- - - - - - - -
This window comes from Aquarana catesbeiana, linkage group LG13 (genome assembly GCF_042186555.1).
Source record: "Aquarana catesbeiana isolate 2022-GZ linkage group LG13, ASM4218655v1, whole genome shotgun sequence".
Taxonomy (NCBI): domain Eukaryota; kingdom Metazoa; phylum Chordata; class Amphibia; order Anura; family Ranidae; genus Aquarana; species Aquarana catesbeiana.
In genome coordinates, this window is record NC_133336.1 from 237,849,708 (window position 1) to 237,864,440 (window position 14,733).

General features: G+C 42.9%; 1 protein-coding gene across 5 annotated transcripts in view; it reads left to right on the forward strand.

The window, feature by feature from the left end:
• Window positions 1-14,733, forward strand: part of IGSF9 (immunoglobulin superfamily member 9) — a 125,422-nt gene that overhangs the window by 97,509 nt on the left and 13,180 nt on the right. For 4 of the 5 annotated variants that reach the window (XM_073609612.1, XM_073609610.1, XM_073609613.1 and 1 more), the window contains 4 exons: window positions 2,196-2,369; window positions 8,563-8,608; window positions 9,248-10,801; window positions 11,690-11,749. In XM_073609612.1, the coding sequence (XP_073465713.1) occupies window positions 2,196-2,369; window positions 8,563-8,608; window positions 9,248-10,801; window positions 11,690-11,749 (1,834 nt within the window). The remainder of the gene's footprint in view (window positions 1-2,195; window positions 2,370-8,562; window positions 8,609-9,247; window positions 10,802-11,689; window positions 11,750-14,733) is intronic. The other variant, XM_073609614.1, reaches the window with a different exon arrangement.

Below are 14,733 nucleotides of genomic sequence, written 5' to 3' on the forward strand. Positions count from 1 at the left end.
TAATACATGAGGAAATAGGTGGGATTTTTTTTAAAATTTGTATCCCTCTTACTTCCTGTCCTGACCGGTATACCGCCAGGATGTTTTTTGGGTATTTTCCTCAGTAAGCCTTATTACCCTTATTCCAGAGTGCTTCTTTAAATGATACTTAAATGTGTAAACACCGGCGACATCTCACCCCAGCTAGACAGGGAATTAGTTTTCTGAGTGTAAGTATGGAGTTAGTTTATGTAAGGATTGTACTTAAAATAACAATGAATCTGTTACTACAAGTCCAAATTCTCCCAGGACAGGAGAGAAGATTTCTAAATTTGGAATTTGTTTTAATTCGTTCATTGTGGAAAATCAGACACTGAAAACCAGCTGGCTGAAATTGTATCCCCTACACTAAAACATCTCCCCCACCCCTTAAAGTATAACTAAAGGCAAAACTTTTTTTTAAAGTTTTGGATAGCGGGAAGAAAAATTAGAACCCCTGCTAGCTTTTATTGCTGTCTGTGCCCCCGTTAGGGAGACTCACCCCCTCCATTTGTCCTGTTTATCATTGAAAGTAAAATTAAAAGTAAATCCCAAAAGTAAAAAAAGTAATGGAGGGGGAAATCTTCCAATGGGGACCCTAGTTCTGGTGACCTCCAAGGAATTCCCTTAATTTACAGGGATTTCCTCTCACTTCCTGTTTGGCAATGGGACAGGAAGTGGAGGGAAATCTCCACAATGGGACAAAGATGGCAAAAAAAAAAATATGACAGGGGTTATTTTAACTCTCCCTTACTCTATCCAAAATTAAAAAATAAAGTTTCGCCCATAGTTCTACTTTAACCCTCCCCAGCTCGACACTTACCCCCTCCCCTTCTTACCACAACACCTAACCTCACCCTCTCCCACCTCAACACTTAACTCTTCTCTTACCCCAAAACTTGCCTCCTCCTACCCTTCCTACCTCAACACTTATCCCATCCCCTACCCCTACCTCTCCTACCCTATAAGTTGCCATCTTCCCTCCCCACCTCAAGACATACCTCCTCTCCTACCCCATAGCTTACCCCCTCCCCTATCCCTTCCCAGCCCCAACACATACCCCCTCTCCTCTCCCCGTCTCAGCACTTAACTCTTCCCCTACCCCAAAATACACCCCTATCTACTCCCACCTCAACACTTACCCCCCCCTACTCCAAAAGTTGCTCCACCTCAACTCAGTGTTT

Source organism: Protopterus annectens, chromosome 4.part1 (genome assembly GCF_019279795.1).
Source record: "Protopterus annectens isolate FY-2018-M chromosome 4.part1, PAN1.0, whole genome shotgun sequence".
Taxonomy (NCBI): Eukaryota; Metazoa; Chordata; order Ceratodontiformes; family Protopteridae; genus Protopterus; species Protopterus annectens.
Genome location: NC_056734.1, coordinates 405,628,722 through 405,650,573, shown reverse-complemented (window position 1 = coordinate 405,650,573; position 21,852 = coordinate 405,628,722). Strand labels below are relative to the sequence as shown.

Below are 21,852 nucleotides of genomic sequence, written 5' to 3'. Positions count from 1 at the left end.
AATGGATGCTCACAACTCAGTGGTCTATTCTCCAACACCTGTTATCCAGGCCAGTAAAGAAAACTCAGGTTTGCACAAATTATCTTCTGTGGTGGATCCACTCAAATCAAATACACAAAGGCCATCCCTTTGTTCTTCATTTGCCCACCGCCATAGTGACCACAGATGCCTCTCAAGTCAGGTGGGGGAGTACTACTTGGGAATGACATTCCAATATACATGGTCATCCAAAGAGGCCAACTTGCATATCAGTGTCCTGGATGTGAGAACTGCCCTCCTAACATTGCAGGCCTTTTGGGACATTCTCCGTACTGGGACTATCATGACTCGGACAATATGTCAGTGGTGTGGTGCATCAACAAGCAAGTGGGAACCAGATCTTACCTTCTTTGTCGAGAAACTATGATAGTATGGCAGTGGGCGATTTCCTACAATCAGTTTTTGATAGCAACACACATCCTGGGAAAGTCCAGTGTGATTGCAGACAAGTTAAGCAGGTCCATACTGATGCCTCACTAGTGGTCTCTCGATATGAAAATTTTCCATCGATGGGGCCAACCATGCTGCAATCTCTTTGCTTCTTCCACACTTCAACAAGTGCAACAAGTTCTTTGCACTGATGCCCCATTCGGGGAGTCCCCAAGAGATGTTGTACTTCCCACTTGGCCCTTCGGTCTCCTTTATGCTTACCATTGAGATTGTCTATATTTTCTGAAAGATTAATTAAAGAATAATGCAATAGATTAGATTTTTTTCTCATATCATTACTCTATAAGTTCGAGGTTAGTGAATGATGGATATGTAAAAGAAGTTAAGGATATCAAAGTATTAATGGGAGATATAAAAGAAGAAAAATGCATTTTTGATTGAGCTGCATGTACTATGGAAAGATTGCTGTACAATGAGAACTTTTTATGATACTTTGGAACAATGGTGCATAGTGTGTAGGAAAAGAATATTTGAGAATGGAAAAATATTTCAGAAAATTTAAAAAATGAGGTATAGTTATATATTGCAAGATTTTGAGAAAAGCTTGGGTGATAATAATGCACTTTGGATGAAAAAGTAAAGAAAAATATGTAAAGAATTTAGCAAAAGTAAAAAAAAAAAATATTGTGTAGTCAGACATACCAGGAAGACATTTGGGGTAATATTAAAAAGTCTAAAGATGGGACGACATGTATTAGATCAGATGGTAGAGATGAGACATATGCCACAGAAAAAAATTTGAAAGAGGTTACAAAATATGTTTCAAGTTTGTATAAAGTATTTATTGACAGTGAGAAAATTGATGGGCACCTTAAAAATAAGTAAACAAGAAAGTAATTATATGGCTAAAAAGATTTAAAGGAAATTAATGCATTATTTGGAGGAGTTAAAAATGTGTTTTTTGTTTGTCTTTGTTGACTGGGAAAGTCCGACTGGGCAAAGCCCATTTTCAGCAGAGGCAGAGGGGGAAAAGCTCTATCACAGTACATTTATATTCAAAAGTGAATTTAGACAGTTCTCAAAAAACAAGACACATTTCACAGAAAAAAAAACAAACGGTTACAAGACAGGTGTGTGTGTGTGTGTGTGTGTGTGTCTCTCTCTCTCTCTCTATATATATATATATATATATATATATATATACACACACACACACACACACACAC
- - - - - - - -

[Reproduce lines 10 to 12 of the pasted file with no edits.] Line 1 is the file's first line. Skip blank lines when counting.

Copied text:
Source organism: Protopterus annectens, chromosome 4.part1 (genome assembly GCF_019279795.1).
Source record: "Protopterus annectens isolate FY-2018-M chromosome 4.part1, PAN1.0, whole genome shotgun sequence".
Taxonomy (NCBI): Eukaryota; Metazoa; Chordata; order Ceratodontiformes; family Protopteridae; genus Protopterus; species Protopterus annectens.